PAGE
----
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作者 Baker, Tamara Adonna
書名 Interrelationships among arthritis, pain, physical functioning, and depressive symptoms in older African Americans
國際標準書號 0493488898
book jacket
說明 241 p
附註 Source: Dissertation Abstracts International, Volume: 62-12, Section: B, page: 5667
Adviser: Keith E. Whitfield
Thesis (Ph.D.)--The Pennsylvania State University, 2001
The current investigation had two purposes. The first was to examine the interrelationships between arthritis symptoms, pain, physical functioning, and depressive symptoms in a sample of older African Americans. The second primary goal was to determine the mediating effect of social support on arthritis symptoms, pain, physical functioning, and depressive symptoms in aged African Americans
The total sample consisted of 247 African Americans adults recruited from senior housing facilities in Baltimore, Maryland. The sample had a mean age of 70.1 (SD = 9.24) years, with an average of 10.4 (SD = 2.99) years of education. Seventy-three percent of the sample were females, with 78% of the total sample reporting being doctor diagnosed with an arthritic condition
Several univariate and multivariate analyses were conducted to address the study's primary objectives and research questions. Joint swelling, joint redness, loss of joint movement, and fatigue were significant in predicting greater pain intensity, poor physical functioning, and depressive symptoms. Being younger, less formal years of education, greater pain intensity, and poor physical functioning were significant predictors of reporting more arthritis symptoms. Less years of formal education and reporting more arthritis symptoms were significant indicators of greater pain intensity. Reporting more arthritis symptoms was a significant predictor of poor physical functioning. Poor physical functioning was the only significant predictor of higher levels of depressive symptomatology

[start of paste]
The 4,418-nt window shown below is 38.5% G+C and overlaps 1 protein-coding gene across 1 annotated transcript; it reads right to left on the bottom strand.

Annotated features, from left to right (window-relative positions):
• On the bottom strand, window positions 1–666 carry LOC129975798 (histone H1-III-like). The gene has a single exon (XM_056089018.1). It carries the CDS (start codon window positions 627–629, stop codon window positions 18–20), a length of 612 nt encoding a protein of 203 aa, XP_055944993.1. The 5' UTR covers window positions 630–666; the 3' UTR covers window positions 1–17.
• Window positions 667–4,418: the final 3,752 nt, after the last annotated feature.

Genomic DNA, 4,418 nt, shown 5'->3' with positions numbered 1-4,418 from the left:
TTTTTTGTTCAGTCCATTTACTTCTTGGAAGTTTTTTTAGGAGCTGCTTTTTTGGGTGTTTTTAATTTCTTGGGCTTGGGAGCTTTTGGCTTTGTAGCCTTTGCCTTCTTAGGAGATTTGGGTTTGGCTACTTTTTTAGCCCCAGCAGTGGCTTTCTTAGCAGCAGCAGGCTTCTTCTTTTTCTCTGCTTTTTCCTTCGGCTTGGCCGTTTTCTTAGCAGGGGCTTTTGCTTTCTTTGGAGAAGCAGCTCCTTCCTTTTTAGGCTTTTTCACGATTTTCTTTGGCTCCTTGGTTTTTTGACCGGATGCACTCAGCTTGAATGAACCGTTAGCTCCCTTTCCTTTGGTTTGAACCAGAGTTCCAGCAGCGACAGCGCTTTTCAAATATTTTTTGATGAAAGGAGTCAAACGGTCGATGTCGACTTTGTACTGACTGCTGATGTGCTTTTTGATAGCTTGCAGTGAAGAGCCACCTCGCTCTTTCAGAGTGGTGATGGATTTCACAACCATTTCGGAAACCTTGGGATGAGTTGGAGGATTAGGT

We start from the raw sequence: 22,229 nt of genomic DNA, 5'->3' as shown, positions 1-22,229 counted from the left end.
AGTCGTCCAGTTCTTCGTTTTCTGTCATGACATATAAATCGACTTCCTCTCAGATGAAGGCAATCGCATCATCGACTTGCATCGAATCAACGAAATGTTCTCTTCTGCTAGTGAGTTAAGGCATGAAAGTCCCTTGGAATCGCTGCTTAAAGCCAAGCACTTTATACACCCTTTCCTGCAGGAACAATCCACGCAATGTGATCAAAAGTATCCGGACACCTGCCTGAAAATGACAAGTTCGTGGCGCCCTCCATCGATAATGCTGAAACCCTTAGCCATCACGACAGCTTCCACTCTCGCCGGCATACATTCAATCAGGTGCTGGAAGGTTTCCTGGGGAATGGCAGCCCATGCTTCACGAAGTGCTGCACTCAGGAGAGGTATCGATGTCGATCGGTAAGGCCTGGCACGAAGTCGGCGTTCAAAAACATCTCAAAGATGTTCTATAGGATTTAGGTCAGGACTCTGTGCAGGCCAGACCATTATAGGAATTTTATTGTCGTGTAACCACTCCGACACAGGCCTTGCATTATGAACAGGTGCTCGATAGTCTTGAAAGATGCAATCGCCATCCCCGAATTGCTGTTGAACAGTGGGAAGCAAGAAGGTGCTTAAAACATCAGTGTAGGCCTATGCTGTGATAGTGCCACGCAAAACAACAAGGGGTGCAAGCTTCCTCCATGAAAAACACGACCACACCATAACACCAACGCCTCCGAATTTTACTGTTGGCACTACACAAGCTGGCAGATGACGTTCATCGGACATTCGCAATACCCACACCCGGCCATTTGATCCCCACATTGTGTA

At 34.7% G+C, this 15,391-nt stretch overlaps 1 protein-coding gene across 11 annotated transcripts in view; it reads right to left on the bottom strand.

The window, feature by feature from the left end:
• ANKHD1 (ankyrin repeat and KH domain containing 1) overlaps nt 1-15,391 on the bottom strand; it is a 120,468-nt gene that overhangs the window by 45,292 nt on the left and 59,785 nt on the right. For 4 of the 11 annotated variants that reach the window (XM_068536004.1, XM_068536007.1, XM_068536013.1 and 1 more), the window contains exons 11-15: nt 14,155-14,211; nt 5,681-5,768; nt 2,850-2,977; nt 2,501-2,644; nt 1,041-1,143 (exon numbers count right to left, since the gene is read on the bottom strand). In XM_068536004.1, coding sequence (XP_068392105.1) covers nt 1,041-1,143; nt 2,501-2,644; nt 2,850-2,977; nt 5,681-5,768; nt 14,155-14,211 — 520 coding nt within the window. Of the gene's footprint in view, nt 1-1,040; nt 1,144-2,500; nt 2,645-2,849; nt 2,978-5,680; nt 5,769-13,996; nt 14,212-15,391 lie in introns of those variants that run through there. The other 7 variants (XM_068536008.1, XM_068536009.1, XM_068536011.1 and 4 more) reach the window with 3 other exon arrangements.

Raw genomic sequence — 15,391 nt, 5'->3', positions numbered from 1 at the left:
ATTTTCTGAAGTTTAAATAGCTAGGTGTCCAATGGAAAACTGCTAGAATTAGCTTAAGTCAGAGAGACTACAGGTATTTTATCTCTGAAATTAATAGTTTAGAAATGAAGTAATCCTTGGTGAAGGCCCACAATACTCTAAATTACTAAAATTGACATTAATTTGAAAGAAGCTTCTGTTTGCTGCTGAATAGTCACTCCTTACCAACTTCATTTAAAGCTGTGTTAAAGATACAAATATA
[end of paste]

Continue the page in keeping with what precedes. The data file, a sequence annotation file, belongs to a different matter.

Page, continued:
To explore the second purpose of the current investigation, several mediation models were calculated to provide a clear interpretation (a) between depressive symptoms and the total number of arthritis symptoms, (b) between depressive symptoms and physical functioning, (c) between depressive symptoms and worst pain intensity, and (d) between physical functioning and worst pain intensity. Social support satisfaction was the mediating variable in each model. Results showed that depression was partially mediated by social support satisfaction for the total sample and for participants reporting three of more arthritis symptoms
Assessing the interrelationships among the physiological, behavioral, cultural, and social constructs can provide greater insight to understanding the complexity of health and health outcomes in older African Americans
School code: 0176
Host Item Dissertation Abstracts International 62-12B
主題 Health Sciences, Public Health
Psychology, Clinical
Alt Author The Pennsylvania State University
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